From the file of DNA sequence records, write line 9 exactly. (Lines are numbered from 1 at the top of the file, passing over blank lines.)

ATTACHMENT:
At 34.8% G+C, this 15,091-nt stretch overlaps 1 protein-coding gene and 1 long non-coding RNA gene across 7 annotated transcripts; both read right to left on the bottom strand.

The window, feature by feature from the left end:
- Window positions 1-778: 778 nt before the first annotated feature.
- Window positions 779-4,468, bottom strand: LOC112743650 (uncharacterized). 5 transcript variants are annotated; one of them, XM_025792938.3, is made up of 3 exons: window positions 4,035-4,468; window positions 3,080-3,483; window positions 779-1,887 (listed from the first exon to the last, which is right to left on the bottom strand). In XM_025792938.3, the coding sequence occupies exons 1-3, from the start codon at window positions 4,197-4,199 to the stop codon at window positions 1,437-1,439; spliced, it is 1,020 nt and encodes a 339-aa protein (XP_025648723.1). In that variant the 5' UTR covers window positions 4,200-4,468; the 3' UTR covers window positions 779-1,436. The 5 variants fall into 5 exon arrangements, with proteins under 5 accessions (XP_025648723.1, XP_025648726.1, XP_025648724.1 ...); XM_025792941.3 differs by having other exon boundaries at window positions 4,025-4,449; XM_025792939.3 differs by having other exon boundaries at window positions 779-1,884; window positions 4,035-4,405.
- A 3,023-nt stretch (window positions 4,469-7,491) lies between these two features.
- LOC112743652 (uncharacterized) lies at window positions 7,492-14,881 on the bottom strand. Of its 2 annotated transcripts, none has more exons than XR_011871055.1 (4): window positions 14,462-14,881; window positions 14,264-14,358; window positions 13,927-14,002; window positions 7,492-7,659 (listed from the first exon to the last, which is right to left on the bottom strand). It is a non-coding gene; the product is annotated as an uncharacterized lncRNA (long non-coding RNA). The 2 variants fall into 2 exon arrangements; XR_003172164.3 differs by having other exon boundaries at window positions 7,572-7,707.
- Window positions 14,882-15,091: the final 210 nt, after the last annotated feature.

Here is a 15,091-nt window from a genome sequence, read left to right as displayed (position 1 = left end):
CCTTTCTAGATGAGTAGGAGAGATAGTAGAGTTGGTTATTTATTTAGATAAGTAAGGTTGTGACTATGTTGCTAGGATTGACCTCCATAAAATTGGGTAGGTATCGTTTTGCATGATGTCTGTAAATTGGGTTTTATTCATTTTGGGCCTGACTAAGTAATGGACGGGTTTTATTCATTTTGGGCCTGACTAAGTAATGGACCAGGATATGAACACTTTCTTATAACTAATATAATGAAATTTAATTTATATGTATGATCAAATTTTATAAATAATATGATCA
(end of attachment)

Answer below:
CCTTTCTAGATGAGTAGGAGAGATAGTAGAGTTGGTTATTTATTTAGATAAGTAAGGTTGTGACTATGTTGCTAGGATTGACCTCCATAAAATTGGGTAGGTATCGTTTTGCATGATGTCTGTAAATTGGGTTTTATTCATTTTGGGCCTGACTAAGTAATGGACGGGTTTTATTCATTTTGGGCCTGACTAAGTAATGGACCAGGATATGAACACTTTCTTATAACTAATATAATGAAATTTAATTTATATGTATGATCAAATTTTATAAATAATATGATCA